• If a behaviour can get us respect , approval, praise of others, we find it attractive.

Chapter 10 How to Find and Fix the Causes of Your Bad Habits

  • The inversion of the 2nd Law of Behaviour Change is make unattractive.
  • Every behaviour has a surface level craving and deeper underlying motive.
  • Your habits are modern-day solution to ancient desires.
  • The cause of your habit is actually prediction that precedes them. Prediction leads to a feeling.
  • Highlight the benefits of avoiding bad habit to make it seem unattractive.
  • Habits are attractive when we associate them with positive feelings and unattractive when we associate them with negative feeling. Create a motivation ritual by doing something you enjoy immediately before a difficult habit.

1st law make it obvious :

  1. Fill out the Habits Scorecard. Write down your current habits to become aware of them.

2. Use implementation intentions: “ I will (behaviour) at (TIME) in (LOCATION)

3. Use habit sticking: After a (current habit), I will (new habit)

4. Design your environment. Make the cues of good habits obvious and visible.

2nd law make attractive :

  1. Use temptation bundling. Pair an action you want to do with an action you need to do.
  2. Join culture where your desired behaviour is the normal.
  3. Create a motivational ritual. Do something you enjoy immediately before a difficult habit.

The 3rd Law: Make It Easy

The 4th Law: Make It Satisfying


Inversion of the 1st Law: Make It Invisible

  1. : Reduce exposure. Remove the cues of your bad habits from your environment.
  2. Inversion of the 2nd Law: Make It Unattractive

1 : Reframe your mind-set. Highlight the benefits of avoiding your bad habits.

Chapter 11 Walk Slowly, but Never Backward

  • The 3rd Law of Behavior Change is make it easy.
  • The most effective form of learning is practice, not planning.
  • Focus on taking action, not being in motion.
  • Habit formation is the process by which a behavior becomes progressively more automatic through repetition.
  • The amount of time you have been performing a habit is not as important as the number of times you have performed it.

Chapter 12:The Law of Least Effort

  • Chapter Summary Human behavior follows the Law of Least Effort.
  • We will naturally gravitate toward the option that requires the least amount of work.
  • Create an environment where doing the right thing is as easy as possible.
  • Reduce the friction associated with good behaviors. When friction is low, habits are easy.
  • Increase the friction associated with bad behaviors. When friction is high, habits are difficult.
  • Prime your environment to make future actions easier.

Chapter:13 How to Stop Procrastinating by Using the Two-Minute Rule

  • Habits can be completed in a few seconds but continue to impact your behaviour for minutes or hours afterward.
  • Many habits occur at decisive moments- choices that are like a fork- either send you in direction of productive day or unproductive day.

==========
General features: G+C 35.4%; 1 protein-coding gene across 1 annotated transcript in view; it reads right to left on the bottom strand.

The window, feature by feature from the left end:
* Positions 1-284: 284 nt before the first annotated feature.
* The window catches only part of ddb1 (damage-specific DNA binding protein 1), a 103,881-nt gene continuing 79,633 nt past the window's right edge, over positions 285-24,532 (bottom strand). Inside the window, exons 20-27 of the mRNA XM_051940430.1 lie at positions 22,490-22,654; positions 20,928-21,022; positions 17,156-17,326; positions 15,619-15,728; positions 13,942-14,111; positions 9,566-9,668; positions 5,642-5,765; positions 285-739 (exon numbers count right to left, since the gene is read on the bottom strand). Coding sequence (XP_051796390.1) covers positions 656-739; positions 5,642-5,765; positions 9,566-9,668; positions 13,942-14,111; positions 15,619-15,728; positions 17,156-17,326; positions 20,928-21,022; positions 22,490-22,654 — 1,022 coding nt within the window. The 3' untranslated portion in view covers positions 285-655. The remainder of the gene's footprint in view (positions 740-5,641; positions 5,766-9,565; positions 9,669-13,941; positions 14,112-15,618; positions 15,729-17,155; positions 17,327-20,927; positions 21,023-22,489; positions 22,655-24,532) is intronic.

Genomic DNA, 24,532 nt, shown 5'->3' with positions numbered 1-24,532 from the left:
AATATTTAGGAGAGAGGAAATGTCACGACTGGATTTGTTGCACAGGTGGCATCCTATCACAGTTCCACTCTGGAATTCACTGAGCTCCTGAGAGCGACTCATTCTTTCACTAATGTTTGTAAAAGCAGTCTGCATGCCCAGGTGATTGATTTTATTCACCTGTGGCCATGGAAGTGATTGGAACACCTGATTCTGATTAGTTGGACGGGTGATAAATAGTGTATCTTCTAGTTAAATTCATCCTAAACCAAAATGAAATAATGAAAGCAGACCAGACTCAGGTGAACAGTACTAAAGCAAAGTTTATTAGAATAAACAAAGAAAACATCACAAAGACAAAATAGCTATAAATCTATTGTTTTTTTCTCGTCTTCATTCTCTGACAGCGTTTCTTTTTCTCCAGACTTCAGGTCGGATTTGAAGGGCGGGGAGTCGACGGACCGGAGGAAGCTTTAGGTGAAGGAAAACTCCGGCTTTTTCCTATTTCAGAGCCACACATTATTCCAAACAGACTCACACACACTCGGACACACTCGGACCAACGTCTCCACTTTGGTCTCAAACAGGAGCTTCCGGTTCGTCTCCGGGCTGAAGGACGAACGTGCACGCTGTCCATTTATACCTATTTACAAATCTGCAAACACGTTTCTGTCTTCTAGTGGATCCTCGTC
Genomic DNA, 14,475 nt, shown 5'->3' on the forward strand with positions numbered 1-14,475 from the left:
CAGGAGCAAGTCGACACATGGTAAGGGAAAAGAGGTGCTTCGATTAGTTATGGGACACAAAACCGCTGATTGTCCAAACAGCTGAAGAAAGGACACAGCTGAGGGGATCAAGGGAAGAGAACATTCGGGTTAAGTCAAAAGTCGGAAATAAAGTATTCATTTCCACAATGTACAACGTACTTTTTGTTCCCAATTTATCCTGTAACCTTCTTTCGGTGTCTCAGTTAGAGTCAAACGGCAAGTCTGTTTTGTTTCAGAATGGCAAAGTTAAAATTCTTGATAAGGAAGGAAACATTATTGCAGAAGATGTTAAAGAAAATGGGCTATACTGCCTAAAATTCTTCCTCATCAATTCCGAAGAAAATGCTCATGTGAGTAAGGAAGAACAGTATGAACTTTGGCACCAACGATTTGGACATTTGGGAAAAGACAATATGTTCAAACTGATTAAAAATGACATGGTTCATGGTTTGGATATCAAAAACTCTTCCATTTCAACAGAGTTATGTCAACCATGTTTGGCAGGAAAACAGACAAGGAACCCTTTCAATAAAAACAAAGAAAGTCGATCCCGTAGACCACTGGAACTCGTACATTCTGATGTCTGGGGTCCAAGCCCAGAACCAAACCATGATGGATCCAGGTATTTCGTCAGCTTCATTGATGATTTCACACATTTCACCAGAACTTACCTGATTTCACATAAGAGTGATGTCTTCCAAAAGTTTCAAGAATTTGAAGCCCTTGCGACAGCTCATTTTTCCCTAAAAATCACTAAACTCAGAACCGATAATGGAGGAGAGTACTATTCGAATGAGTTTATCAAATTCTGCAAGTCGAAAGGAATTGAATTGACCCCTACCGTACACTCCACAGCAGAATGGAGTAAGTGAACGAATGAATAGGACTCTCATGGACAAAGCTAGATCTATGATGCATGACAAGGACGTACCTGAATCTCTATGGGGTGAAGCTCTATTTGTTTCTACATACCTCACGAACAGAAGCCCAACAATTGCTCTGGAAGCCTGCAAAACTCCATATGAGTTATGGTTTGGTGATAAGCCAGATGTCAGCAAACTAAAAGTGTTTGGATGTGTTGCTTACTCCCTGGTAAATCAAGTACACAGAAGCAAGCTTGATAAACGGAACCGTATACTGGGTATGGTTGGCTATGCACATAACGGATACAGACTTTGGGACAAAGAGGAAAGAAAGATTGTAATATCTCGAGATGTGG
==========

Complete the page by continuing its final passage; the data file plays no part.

• The two minutes rule states, “ When you start a new habit, it should take less than 2 minutes”.
  • The more you ritualize the begining of the process, the more likely it becomes that you can slip into the state of deep focus that required to do great things.
  • Standartize before optimize, you cant improve a habit that doesn’t exist.

Many people laugh at 2 minutes habit. When you implement a new habit, it shouldn’t be focused on outcome immediately. 2 minutes habit, easy to do, creates the system of new habit and make you determined to dont skip this habit.

Chapter 14:How to Make Good Habits Inevitable and Bad Habits Impossible

  • The inversion of the 3rd Law of Behavior Change is make it difficult.
  • A commitment device is a choice you make in the present that locks in better behavior in the future.
  • The ultimate way to lock in future behavior is to automate your habits.
  • Onetime choices — like buying a better mattress or enrolling in an automatic savings plan — are single actions that automate your future habits and deliver increasing returns over time.
  • Using technology to automate your habits is the most reliable and effective way to guarantee the right behavior.

Chapter 15: The Cardinal Rule of Behavior Change

  • The 4th Law of Behavior Change is make it satisfying.
  • We are more likely to repeat a behavior when the experience is satisfying.
  • The human brain evolved to prioritize immediate rewards over delayed rewards.
  • The Cardinal Rule of Behavior Change: What is immediately rewarded is repeated. What is immediately punished is avoided.
  • To get a habit to stick you need to feel immediately successful — even if it’s in a small way.
  • The first three laws of behavior change — make it obvious, make it attractive, and make it easy — increase the odds that a behavior will be performed this time. The fourth law of behavior change — make it satisfying — increases the odds that a behavior will be repeated next time.

Chapter 16:How to Stick with Good Habits Every Day

  • One of the most satisfying feelings is the feeling of making progress.
  • A habit tracker is a simple way to measure whether you did a habit — like marking an X on a calendar.
  • Habit trackers and other visual forms of measurement can make your habits satisfying by providing clear evidence of your progress. Don’t break the chain.
  • Try to keep your habit streak alive. Never miss twice. If you miss one day, try to get back on track as quickly as possible.